A good way to find Yankee power in the US is to find the most responsible people. No one in the US is scheming for power. A lot of them seem to be working for change. No one in the US is brainwashing people. A lot of them seem to be educating the public. No one in the US is ruling the world. A lot of them seem to be making global policies. In Western media, this does indeed look like responsibility and good governance. But how many times do I have to say that responsibility is a synonym of power? The Kim regime isn't stupid, it can see what's going on.

Yankee Americans don't really believe all cultures are equal. They believe their culture is superior, and they have a system of thought ("multiculturalism") that contradicts all other systems of thought on the planet, past and present. The progressive culture, which as I've described is the most powerful heir to the American and Western European mainline Protestant tradition, is the leading contender for control of Christianity and just like all good Christians, it has a global mandate for proselytisation. It's bible-bashing without the bibles, a neat trick.

Progressivism is actually mainline Protestantism, which is actually Christianity. Whether or not it obeys any specific tenet of Christian or Protestant doctrine, such as the accuracy of the Holy Trinity, the existence of God, the divinity of Jesus, the predestination of the elect, etc, is irrelevant. The Kims correctly see a continuous cultural tradition whose superficial features constantly mutate.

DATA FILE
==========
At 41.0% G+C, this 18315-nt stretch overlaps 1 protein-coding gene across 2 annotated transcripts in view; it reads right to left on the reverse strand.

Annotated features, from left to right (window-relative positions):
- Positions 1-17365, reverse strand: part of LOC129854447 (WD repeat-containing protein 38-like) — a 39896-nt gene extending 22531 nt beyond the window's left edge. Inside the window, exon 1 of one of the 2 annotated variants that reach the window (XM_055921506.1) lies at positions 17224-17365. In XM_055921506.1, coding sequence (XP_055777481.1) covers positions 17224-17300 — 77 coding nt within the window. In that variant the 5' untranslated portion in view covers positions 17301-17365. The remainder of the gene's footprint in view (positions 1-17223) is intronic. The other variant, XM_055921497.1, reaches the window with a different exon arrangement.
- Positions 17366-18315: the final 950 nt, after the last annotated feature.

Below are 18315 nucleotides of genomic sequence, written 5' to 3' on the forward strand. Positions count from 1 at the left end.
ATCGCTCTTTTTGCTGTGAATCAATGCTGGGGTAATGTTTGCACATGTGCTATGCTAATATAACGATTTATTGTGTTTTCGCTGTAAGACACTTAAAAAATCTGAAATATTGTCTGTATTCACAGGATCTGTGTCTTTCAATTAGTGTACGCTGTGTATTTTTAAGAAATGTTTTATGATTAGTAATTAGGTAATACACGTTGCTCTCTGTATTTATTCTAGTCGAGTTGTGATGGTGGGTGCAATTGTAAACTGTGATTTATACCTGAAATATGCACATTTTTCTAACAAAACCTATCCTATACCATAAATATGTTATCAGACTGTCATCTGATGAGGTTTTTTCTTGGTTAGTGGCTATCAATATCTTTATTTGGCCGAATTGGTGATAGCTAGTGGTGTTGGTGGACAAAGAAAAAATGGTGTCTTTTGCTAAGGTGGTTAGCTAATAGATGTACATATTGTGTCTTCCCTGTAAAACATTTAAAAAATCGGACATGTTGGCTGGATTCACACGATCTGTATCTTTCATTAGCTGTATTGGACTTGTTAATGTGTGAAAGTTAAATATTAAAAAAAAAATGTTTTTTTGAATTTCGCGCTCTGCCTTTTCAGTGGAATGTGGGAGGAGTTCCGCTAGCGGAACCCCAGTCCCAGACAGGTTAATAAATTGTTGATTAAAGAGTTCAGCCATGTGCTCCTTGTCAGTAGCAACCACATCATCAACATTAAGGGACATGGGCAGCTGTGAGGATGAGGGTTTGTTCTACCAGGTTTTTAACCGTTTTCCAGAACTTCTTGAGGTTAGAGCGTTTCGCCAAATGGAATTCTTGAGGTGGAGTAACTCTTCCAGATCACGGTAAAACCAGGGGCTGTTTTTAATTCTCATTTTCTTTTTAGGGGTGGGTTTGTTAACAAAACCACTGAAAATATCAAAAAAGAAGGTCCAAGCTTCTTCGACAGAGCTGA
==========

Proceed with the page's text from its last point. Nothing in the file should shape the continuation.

(Of course, if you are a Christian, you don't believe these features are superficial. But doesn't that make a nice trap? Neither progressives nor Trinitarians can call a spade a spade. The progressives need to hide the fact that they are spades, and the Trinitarians since they believe that only Trinitarian spades are true spades, refuse to give their Christian enemies the prized status of being part of the garage full of spades.)

The Kims don't trust Yankee Americans, why would they? Yankees say they respect your culture and ways, but somehow, no matter where the State Department sends its kind and loving diplomats, that country ends up carving a huge hole in the centre of its society, filling it with American-style default assumptions, and leaving only a shell of a long and formerly complex culture. If talk and money don't achieve this result, parking an aircraft carrier off the coast is sure to do the job. One way or the other, this world will become "multicultural."

But something strange has happened. A year and a half ago, a very rare beast strode into the White House. Mr Trump occupies that strange overlap zone of knowing how to talk the language of both America and Amerika without actually solidifying into either. He's not educated enough to be a full-fledged progressive (and he wouldn't pass the religious tests for office known as "political correctness") and not so outside the orbit of fashionable people to be part of Amerika. To that extent, Mr Trump has a certain flow I believe the Kim regime in North Korea has noticed.

You see, what religious people often don't understand is that persuasion is the only currency in this world. I call it the "capturing of psychologies" because a "no" is just one step closer to a "yes."

I am a firm believer that you can convince someone of anything so long as you get the words in the right order. And those who understand women know that it's never her fault - whatever "it" is. Either the man convinces the girl to sleep with him, or he goes away and works harder until he becomes the kind of man she wants to sleep with. It's always your fault. The cool thing about agency is that it's not zero-sum. Everybody can have 100% agency. Where's yours?